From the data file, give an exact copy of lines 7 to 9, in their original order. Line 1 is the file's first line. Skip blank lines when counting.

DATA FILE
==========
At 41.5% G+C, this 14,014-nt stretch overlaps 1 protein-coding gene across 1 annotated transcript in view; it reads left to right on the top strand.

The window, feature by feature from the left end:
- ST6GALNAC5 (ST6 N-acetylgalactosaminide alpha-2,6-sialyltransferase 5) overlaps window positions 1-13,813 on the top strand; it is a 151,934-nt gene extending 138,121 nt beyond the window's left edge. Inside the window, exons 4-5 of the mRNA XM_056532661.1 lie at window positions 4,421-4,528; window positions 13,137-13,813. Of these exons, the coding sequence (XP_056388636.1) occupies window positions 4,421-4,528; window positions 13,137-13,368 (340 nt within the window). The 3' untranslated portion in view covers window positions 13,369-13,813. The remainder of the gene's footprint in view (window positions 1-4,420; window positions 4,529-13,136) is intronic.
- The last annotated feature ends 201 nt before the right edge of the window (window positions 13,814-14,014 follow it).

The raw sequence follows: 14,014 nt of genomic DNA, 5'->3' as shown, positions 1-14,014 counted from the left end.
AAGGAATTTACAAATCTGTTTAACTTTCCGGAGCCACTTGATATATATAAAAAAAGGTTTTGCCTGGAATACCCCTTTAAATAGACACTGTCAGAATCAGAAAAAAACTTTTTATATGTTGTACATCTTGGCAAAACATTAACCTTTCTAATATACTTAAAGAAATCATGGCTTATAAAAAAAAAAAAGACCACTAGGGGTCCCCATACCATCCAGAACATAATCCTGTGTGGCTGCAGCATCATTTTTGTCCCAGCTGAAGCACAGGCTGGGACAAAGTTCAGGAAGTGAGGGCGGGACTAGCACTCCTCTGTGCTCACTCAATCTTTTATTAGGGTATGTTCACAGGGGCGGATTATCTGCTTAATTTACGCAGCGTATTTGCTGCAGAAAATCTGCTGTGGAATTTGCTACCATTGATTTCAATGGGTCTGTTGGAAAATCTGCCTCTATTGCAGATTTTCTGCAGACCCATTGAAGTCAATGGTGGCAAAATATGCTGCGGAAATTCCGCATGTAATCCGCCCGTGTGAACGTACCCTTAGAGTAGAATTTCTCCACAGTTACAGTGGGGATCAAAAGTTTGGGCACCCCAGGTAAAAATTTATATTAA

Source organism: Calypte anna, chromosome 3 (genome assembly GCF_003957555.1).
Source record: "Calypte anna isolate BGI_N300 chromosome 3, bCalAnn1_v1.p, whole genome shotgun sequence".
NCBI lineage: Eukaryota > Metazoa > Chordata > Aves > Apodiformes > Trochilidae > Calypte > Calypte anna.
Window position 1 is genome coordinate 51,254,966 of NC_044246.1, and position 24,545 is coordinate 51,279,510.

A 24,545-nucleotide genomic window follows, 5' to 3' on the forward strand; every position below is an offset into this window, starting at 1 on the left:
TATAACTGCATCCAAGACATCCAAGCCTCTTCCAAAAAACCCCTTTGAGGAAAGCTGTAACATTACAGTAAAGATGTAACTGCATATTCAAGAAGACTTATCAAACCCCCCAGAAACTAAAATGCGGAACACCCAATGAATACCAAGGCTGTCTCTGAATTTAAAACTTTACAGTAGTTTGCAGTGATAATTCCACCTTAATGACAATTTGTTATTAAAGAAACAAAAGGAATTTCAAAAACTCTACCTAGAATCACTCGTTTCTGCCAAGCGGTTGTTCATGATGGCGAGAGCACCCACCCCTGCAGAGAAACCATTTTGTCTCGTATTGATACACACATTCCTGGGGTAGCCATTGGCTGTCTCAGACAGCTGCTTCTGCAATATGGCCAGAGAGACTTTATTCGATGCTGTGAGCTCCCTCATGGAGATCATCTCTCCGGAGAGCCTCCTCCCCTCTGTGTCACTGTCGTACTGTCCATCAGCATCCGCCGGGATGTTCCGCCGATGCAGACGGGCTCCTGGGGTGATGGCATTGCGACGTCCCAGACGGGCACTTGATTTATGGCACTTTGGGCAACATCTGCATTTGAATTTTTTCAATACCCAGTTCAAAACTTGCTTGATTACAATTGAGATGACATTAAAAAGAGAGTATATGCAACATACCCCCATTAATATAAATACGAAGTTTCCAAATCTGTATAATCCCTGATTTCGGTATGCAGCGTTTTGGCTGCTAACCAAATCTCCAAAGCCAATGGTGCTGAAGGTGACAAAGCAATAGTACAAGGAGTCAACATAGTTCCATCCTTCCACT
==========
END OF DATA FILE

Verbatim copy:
Source organism: Calypte anna, chromosome 3 (genome assembly GCF_003957555.1).
Source record: "Calypte anna isolate BGI_N300 chromosome 3, bCalAnn1_v1.p, whole genome shotgun sequence".
NCBI lineage: Eukaryota > Metazoa > Chordata > Aves > Apodiformes > Trochilidae > Calypte > Calypte anna.